Another zero-day threat hits Windows

Sample code that exploits a yet-to-be-fixed Windows flaw is circulating. Microsoft plans to deal with it on the next Patch Tuesday.

Sample code is circulating on the Internet for an attack using a flaw that Microsoft knows about, but has not yet fixed.

On Thursday, Microsoft warned people about a vulnerability in the Windows Shell, the part of the operating system that presents the user interface. The flaw affects Windows 2000, Windows XP and Windows Server 2003 and could be exploited via the Internet Explorer Web browser through a component called WebViewFolderIcon, the company said in an advisory.

"An attacker could host a specially crafted Web site that is designed to exploit this vulnerability through Internet Explorer," Microsoft said. "An attacker who successfully exploited this vulnerability could gain the same user rights as the local user."

While sample exploit code has been published, Microsoft said it has not yet seen any related attacks. The vulnerability was actually discovered two months ago, but the code only surfaced this week, according to the French Security Incident Response Team.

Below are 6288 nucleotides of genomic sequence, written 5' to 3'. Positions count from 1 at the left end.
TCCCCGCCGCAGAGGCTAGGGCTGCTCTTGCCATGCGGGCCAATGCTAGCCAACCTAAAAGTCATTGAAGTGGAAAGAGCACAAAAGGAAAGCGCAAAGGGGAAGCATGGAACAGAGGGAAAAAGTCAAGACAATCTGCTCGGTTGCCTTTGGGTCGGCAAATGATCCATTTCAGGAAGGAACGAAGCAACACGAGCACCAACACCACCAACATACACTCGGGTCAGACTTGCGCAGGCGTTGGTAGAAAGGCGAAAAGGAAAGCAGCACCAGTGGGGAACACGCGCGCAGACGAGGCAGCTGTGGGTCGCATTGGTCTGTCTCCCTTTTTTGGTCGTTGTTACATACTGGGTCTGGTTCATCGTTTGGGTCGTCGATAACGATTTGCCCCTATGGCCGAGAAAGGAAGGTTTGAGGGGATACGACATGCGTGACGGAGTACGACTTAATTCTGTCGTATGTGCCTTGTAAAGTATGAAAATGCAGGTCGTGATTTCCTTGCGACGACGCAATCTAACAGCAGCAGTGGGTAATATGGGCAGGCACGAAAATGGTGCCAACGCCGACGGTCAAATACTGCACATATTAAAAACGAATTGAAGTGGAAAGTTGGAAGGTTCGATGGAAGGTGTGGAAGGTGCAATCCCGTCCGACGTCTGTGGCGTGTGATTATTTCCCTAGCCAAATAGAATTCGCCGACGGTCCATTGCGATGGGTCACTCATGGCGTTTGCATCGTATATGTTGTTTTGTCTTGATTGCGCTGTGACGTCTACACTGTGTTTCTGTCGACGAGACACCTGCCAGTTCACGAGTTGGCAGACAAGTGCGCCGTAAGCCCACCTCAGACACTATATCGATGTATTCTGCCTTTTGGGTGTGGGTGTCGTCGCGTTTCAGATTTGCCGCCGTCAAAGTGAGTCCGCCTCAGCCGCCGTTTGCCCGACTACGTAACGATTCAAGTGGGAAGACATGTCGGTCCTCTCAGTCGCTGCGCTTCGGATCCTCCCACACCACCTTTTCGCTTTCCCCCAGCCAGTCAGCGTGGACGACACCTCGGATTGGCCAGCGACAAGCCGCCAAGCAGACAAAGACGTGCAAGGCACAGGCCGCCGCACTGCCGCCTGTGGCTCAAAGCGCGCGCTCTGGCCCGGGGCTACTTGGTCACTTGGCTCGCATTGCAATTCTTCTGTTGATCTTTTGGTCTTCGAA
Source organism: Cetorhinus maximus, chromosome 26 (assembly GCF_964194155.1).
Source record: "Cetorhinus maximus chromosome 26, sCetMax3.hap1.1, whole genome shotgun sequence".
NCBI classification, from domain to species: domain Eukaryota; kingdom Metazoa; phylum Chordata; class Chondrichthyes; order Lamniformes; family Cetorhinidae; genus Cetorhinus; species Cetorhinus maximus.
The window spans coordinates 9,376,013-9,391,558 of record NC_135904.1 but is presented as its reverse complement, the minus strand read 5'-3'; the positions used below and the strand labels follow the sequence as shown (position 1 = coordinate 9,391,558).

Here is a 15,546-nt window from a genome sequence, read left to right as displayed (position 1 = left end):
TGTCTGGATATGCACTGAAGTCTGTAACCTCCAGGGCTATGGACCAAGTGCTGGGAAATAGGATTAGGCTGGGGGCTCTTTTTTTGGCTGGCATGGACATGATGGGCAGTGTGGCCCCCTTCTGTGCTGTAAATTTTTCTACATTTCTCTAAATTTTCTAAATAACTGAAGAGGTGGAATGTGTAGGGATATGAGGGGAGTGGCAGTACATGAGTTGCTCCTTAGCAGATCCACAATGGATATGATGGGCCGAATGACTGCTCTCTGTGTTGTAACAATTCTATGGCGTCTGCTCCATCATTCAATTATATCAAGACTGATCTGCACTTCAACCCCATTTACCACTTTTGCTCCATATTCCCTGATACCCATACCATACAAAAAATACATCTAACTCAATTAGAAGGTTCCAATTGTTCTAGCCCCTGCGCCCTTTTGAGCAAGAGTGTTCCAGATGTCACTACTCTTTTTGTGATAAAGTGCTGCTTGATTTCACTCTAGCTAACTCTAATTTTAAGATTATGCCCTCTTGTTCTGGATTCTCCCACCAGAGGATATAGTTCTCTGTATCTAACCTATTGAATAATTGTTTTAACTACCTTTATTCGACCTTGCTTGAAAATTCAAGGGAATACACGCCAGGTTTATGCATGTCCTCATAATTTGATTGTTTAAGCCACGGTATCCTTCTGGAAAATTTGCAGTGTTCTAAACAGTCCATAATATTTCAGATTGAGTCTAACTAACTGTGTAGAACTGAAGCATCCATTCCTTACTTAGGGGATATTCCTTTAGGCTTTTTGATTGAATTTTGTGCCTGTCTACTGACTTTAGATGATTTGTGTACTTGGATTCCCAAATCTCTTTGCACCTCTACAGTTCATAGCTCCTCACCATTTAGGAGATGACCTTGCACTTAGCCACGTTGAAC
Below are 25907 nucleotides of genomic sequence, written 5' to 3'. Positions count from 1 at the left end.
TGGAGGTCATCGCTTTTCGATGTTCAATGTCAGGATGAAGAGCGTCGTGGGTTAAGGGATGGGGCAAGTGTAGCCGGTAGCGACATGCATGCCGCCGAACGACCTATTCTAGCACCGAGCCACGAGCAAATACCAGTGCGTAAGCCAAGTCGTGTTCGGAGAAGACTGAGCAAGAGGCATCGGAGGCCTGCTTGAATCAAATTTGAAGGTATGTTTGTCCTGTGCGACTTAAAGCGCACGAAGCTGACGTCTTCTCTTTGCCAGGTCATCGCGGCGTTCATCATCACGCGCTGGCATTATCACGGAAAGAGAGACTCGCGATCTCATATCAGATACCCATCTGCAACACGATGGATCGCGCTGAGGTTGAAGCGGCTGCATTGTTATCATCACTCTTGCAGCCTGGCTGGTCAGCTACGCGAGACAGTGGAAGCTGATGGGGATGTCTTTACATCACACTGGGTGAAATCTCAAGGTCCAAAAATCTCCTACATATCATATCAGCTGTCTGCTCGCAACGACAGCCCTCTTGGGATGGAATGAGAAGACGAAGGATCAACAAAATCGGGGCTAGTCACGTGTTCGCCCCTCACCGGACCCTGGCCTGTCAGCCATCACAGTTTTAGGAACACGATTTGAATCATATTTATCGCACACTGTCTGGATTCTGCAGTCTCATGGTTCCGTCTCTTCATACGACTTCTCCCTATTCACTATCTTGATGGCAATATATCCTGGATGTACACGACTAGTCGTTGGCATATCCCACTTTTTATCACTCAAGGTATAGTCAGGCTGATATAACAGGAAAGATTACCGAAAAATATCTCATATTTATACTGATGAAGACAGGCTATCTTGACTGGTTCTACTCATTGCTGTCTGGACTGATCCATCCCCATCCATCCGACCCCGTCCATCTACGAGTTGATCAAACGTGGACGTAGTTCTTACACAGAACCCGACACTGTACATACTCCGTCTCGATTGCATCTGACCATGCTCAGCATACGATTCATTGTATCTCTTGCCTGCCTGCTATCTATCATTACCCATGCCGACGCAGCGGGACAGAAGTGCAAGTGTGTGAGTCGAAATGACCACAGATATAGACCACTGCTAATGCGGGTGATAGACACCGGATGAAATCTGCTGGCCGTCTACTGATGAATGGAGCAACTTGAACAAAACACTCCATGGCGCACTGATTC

Security monitoring company Secunia deems the issue "extremely critical," its most severe rating. Microsoft said it is working on a fix and plans to release it on Oct. 10 as part of its regular patch cycle. Meanwhile, it suggested several workarounds in its advisory to protect Windows systems.

On Friday, security company Determina provided a third-party fix for the flaw. It is the second time in as many weeks that an outsider has patched a flaw in a Microsoft product. Microsoft does not recommend using such third-party fixes, saying they could cause compatibility problems.

The Windows Shell bug is one of several flaws that are publicly known and for which exploit code is available, but which Microsoft has yet to patch. Cybercrooks are actively exploiting yet-to-be-fixed holes in PowerPoint, Word and IE, Microsoft has acknowledged.

Miscreants are taunting Microsoft with zero-day code, or attack code released immediately after a flaw or patch is made public, experts have said. Some security watchers have started to coin the term "zero-day Wednesday" to come after "Patch Tuesday," Microsoft's patch day on the second Tuesday of each month. Microsoft put its patches on a schedule to give IT managers time to plan and prepare.

Microsoft issued a "critical" security fix for Windows on Tuesday, two weeks before its October scheduled release date. The update repairs a flaw in a Windows component called "vgx.dll" that was being exploited widely in cyberattacks, experts said.

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